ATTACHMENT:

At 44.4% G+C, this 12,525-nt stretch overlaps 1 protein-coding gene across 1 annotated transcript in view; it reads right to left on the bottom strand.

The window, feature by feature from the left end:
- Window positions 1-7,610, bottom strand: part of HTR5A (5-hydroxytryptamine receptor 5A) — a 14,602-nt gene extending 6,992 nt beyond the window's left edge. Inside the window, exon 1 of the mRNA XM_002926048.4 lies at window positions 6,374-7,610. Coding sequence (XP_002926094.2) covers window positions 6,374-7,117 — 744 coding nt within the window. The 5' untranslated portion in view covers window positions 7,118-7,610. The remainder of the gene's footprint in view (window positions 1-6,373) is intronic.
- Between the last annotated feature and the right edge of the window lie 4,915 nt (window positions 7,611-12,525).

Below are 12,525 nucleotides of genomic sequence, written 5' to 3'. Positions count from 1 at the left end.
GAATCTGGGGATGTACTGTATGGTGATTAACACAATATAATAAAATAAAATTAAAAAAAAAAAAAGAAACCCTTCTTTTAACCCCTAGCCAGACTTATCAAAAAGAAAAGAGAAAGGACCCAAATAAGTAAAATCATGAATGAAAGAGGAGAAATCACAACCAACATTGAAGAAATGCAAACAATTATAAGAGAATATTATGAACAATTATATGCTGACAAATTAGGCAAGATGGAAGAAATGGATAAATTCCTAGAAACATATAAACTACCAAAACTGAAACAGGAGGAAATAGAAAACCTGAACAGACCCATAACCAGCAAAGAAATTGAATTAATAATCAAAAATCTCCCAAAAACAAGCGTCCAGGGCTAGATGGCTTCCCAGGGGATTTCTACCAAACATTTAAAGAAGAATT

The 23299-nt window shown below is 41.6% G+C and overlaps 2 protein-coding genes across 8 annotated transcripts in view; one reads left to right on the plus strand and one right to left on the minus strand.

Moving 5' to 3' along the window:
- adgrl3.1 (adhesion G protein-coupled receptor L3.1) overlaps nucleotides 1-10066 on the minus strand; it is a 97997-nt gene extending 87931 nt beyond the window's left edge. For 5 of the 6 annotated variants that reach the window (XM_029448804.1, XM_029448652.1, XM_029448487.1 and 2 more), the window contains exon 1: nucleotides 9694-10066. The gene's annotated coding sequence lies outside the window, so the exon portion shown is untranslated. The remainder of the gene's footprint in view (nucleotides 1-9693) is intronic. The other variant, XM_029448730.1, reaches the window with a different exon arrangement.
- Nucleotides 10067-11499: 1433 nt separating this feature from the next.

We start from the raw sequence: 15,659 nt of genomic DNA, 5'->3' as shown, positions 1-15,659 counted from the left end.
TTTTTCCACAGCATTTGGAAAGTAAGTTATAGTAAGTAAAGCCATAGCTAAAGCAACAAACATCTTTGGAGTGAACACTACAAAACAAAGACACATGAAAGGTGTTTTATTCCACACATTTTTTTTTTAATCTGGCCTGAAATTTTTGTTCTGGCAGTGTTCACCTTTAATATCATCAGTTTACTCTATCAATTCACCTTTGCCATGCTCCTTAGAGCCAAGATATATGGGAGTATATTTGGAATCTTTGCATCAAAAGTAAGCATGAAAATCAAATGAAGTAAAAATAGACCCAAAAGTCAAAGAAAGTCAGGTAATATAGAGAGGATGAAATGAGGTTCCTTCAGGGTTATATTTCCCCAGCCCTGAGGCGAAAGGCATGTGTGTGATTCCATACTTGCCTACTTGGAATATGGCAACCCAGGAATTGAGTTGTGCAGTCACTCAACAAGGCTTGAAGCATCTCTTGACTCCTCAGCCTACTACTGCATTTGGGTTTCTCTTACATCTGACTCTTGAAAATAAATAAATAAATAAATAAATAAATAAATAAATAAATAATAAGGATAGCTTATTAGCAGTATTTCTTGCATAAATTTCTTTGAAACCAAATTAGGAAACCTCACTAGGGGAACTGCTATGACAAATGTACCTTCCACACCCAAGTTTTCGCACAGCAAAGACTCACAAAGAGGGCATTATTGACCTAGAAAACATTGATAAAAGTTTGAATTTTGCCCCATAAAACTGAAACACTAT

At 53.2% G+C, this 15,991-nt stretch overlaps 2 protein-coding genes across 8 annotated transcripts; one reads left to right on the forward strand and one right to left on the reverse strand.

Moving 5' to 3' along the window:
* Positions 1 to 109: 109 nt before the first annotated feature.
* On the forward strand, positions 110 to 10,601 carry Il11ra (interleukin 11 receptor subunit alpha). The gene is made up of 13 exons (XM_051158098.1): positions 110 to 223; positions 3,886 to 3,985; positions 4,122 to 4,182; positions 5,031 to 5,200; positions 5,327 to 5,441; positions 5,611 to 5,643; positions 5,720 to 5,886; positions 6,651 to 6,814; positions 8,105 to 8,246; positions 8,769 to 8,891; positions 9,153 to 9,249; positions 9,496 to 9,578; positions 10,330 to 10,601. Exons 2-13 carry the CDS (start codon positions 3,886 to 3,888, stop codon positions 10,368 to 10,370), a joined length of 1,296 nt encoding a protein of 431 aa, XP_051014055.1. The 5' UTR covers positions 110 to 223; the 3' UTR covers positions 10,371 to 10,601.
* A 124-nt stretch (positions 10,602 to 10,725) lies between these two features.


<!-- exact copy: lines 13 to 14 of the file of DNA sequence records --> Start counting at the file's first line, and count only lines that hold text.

At 53.2% G+C, this 15,991-nt stretch overlaps 2 protein-coding genes across 8 annotated transcripts; one reads left to right on the forward strand and one right to left on the reverse strand.

Moving 5' to 3' along the window: